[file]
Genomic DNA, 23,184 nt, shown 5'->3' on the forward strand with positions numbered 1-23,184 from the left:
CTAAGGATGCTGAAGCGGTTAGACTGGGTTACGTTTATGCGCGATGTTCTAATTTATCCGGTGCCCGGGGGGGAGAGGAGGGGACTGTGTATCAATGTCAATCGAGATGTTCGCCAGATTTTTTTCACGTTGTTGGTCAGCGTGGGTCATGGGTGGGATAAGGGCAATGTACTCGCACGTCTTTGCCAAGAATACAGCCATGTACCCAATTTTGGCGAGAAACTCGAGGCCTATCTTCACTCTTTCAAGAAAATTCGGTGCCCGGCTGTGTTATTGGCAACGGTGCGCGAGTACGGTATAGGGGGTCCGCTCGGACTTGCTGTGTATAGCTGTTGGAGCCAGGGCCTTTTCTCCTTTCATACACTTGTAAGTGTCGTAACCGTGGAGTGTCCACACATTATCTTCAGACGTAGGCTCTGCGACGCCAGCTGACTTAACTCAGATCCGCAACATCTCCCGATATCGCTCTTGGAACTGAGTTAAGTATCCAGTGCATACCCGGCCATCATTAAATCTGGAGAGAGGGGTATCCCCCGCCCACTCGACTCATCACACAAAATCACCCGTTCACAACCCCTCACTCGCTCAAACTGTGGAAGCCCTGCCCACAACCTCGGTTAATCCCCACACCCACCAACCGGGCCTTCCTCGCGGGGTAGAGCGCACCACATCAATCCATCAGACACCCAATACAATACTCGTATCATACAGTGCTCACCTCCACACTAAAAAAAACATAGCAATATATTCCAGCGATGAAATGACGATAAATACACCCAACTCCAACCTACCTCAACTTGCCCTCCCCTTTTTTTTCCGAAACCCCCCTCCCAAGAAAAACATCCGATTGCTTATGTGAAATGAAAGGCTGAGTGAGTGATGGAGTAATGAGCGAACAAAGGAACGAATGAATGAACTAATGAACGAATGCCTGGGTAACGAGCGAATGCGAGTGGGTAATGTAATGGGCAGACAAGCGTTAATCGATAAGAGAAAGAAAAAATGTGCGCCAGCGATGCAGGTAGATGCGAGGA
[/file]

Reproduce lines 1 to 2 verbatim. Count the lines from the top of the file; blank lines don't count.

Genomic DNA, 23,184 nt, shown 5'->3' on the forward strand with positions numbered 1-23,184 from the left:
CTAAGGATGCTGAAGCGGTTAGACTGGGTTACGTTTATGCGCGATGTTCTAATTTATCCGGTGCCCGGGGGGGAGAGGAGGGGACTGTGTATCAATGTCAATCGAGATGTTCGCCAGATTTTTTTCACGTTGTTGGTCAGCGTGGGTCATGGGTGGGATAAGGGCAATGTACTCGCACGTCTTTGCCAAGAATACAGCCATGTACCCAATTTTGGCGAGAAACTCGAGGCCTATCTTCACTCTTTCAAGAAAATTCGGTGCCCGGCTGTGTTATTGGCAACGGTGCGCGAGTACGGTATAGGGGGTCCGCTCGGACTTGCTGTGTATAGCTGTTGGAGCCAGGGCCTTTTCTCCTTTCATACACTTGTAAGTGTCGTAACCGTGGAGTGTCCACACATTATCTTCAGACGTAGGCTCTGCGACGCCAGCTGACTTAACTCAGATCCGCAACATCTCCCGATATCGCTCTTGGAACTGAGTTAAGTATCCAGTGCATACCCGGCCATCATTAAATCTGGAGAGAGGGGTATCCCCCGCCCACTCGACTCATCACACAAAATCACCCGTTCACAACCCCTCACTCGCTCAAACTGTGGAAGCCCTGCCCACAACCTCGGTTAATCCCCACACCCACCAACCGGGCCTTCCTCGCGGGGTAGAGCGCACCACATCAATCCATCAGACACCCAATACAATACTCGTATCATACAGTGCTCACCTCCACACTAAAAAAAACATAGCAATATATTCCAGCGATGAAATGACGATAAATACACCCAACTCCAACCTACCTCAACTTGCCCTCCCCTTTTTTTTCCGAAACCCCCCTCCCAAGAAAAACATCCGATTGCTTATGTGAAATGAAAGGCTGAGTGAGTGATGGAGTAATGAGCGAACAAAGGAACGAATGAATGAACTAATGAACGAATGCCTGGGTAACGAGCGAATGCGAGTGGGTAATGTAATGGGCAGACAAGCGTTAATCGATAAGAGAAAGAAAAAATGTGCGCCAGCGATGCAGGTAGATGCGAGGA